View Full Version : MS Needing A Good Home...

12-24-2005, 03:02 AM
I have yet another question about manuscript placing. This one, I hope, is a little easier. The ms I have is romance, no doubt about it. It centers around the hero and heroine being together despite obstacles and has a wonderful HEA. Perfect, right? Er, not quite. Here's the background to the story. (Please bear with me, folks) My husband and I are avid Dungeons & Dragons fans. We've played together with friends for almost our entire marriage and in many cases, the Dungeon Masters created sub-plots to their campaigns to cater to me and my husband. (ie We're married in RL, so our characters were romantically involved) Throughout the different campaigns--one I was Dungeon Master for--these storylines intrigued me and I decided to write a romance novel based on our games and the characters involved. The continent is made up, the cities are 50% made up (I used some of my own and used some from the campaigns) but the Gods are all from Dungeons & Dragons. The creatures my MCs face are from D&D, etc.

Now, what I want to know is, do I send this ms to a RPG publisher or a romance publisher that accepts fantasy romances? Both are viable options, but I'm not so sure a RPG publisher would appreciate the fact the story is a romance. Someone, anyone, please, pretty please with a slice of cheesecake on top, help me? Thank you so much ahead of time!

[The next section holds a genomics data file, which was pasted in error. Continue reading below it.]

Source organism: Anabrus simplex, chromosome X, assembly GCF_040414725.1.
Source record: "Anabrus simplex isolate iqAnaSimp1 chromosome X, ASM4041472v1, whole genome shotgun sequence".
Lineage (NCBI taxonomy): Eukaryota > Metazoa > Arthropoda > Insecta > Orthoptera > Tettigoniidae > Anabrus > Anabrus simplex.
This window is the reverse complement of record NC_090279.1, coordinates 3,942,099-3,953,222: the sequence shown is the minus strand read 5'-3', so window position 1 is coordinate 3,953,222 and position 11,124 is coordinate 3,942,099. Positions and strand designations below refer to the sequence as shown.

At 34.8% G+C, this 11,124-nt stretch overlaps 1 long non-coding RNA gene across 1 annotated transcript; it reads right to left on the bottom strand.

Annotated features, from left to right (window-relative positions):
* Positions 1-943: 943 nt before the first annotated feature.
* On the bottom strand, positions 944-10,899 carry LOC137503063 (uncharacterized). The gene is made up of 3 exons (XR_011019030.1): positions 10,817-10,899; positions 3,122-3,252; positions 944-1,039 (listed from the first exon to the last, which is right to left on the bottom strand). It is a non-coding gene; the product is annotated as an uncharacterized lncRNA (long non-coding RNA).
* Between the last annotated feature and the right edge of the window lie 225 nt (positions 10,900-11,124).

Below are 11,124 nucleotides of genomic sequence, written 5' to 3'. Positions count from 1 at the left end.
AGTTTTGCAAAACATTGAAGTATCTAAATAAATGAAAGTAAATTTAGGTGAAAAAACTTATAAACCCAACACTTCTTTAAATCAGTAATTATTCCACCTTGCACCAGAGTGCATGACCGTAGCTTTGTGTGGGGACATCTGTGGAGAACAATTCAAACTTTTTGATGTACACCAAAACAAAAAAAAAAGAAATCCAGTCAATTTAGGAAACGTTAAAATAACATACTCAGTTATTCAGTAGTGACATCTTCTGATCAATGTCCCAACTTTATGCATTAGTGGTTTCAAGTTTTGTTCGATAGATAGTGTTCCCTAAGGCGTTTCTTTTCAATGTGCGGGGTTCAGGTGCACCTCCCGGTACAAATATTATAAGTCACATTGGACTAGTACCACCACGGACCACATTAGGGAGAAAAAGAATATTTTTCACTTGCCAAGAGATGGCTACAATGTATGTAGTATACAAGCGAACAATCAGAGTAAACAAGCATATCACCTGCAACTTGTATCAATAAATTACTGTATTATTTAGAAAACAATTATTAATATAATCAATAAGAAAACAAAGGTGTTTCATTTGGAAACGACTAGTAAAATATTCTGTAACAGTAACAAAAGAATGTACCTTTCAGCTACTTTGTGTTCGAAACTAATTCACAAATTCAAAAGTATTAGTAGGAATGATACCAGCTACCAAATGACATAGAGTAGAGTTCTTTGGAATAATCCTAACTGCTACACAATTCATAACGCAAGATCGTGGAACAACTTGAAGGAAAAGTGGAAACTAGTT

12-24-2005, 03:20 AM
Send it to a straight Romance publisher. There is a market for "quirky" romances in odd settings. I myself have a contemporary out on agented submission set in the Society for Creative Anachronism (SCA), in which the heroine gets dragged to an SCA event (SCA is a medieval/renaissance reinactment group) by her best friend; she meets and falls in love with a SCA knight with a dark and mysterious past. . .after many obstacles, they live HEA. It is on submission with regular romance pubs, so you could probably do the same. Or you could market it as a paranormal, which regular romance pubs are snapping up right and left.

12-24-2005, 03:21 AM